We’ve been serving the best authentic Brazilian and Portuguese cuisine in the heart of New York City for nearly two decades.
Ipanema has a lovely, laid-back vibe, and you may experience some of the most popular Luso-Brazilian meals, drinks, and desserts.
You can visit us before or after seeing your favorite Broadway musical because we’re conveniently located on “Little Brazil” street, just a few blocks from the Theater District.

We cater to a wide range of customers, from tourists to local entrepreneurs who come to experience our exquisite cuisine.

Want to learn more about Brazilian Food? Read Below Article

5 Popular Dishes in Brazilian Cuisine

Brazilians generally eat one main meal per day, called almoco, from around 11 am to 2 pm. While traditional Brazilians usually eat at home, today most people choose to dine in restaurants. Almoco is typically comprised of rice, beans, and a protein, usually chicken or red meat. Rice is also commonly accompanied by other foods, such as corn, potatoes, and polenta.


Picanha, or grilled fish, is one of the most popular cuts of meat in Brazilian cuisine. Sliced into three or four pieces, it is folded into a crescent shape and skewered with a long metal skewer. Cooked over a churrasqueira or charcoal cooker, it takes 15 to 20 minutes to cook. It is turned on its side two or three times while cooking to ensure even cooking. The meat is then carved and served.


In Brazilian cuisine, Escondidinho de Frango is a dish that has many variations. It is a traditional dish with mashed yucca and meat. Today, a variety of proteins is used in escondidinho. As with shepherd’s pie, escondidinho is often topped with mashed cassava. Here are some tips for preparing this traditional Brazilian dish. The first step is to cook the bacon. Cooking bacon in a pan on medium heat will result in a crispy and salty product. Once cooled, the bacon should be removed. The next step is to cook the onions and garlic in the bacon fat.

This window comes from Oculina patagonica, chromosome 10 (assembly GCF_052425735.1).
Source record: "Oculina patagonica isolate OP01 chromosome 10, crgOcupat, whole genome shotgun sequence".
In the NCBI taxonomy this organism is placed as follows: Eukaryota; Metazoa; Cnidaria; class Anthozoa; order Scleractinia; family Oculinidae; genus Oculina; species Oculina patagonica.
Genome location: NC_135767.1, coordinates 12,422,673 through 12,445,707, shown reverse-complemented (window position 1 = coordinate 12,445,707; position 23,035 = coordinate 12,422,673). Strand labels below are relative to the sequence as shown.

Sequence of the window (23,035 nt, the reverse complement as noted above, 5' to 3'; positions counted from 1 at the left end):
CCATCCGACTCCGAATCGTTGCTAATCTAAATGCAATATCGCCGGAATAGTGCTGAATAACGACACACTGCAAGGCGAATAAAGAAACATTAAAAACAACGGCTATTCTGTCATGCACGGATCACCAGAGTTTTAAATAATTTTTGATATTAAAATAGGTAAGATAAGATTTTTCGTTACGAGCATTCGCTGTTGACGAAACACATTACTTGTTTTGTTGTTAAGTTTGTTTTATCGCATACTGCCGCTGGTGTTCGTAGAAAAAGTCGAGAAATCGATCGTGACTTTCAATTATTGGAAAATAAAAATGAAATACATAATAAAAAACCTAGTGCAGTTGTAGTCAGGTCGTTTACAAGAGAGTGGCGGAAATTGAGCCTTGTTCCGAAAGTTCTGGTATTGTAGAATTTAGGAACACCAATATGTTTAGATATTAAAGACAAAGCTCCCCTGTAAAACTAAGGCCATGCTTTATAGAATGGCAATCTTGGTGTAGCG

The word ‘feijoada’ means ‘beans with meat’ in Portuguese. This stew is popular throughout the Portuguese-speaking world, with slight variations. Whether you’re looking for traditional Brazilian feijoada recipes, or more adventurous versions of this Brazilian classic, you’ve come to the right place. Read on for more information! Below are some tips for preparing this tasty stew.


The Brazilian national dish, farofa, is a staple of every region. This versatile, tasty food gives dishes an amazing texture and flavor. Brazilians use farofa with almost everything, including chicken, fish, and meat. While you can purchase it commercially, the homemade variety is much better. There are a variety of different preparation methods, from frying it to baking it. Here are some of the most common methods.


The acaraje (peeled beans) used in akara is a staple of the Brazillian cuisine. Known in different names in West Africa, acaraje originated in the faraway country of Nigeria. In Ghana and the Bahamas, akara is called akkra funfun, while the Yoruba call it akara. In Nigeria, akara is served with cornmeal pudding (ogi), which is made from finely ground corn.

Cuscuz branco

If you love sweet treats, you will love cuscuz branco. This Brazilian dessert is made from milled tapioca, sugar, and milk. It is widely popular throughout Brazil and the rest of Latin America. Read on to find out more about this tasty treat. Cuscuz branco is very popular in Brazil and is a great treat to try if you’re in the mood for a sweet treat!


Originally from the state of Ceara in Northeast Brazil, Baiao-de-Dois is now popular in many regions of the country. The dish consists of rice cooked with beans, typically cowpea, black-eyed, or green beans. It is often accompanied by dried meat or bacon, and is a good way to use up leftover beans. Many variations include coalho cheese, cilantro, and chives.


Acaraje is a traditional dish of the Bahia state, and it originated in West Africa. Former slaves from the region brought acaraje to Brazil, where they are still enjoyed today. While the term acaraje in Brazil is vague, it refers to a black-eyed pea fritter. The name is derived from the word acara, which means “fireball” and je, which means to eat. The acaraje-like fritters are fried or served with other dishes, and a good choice for a spicy meal is a Baiana.

Romeo e Juliet

If you’re looking for a sweet treat that makes you think of Shakespeare, you’ve come to the right place. Romeu e Julieta, a delicious Brazilian dessert made with guava paste and cheese, gets its name from a popular Shakespeare play. The Brazilian dessert first appeared during colonial times in the Minas Gerais region. Portuguese people began producing cheese in their colonial territories and substituted guava for the quince in preparation of quince cheese. So, it was only natural that this dish should be associated with Shakespeare’s famous love story.

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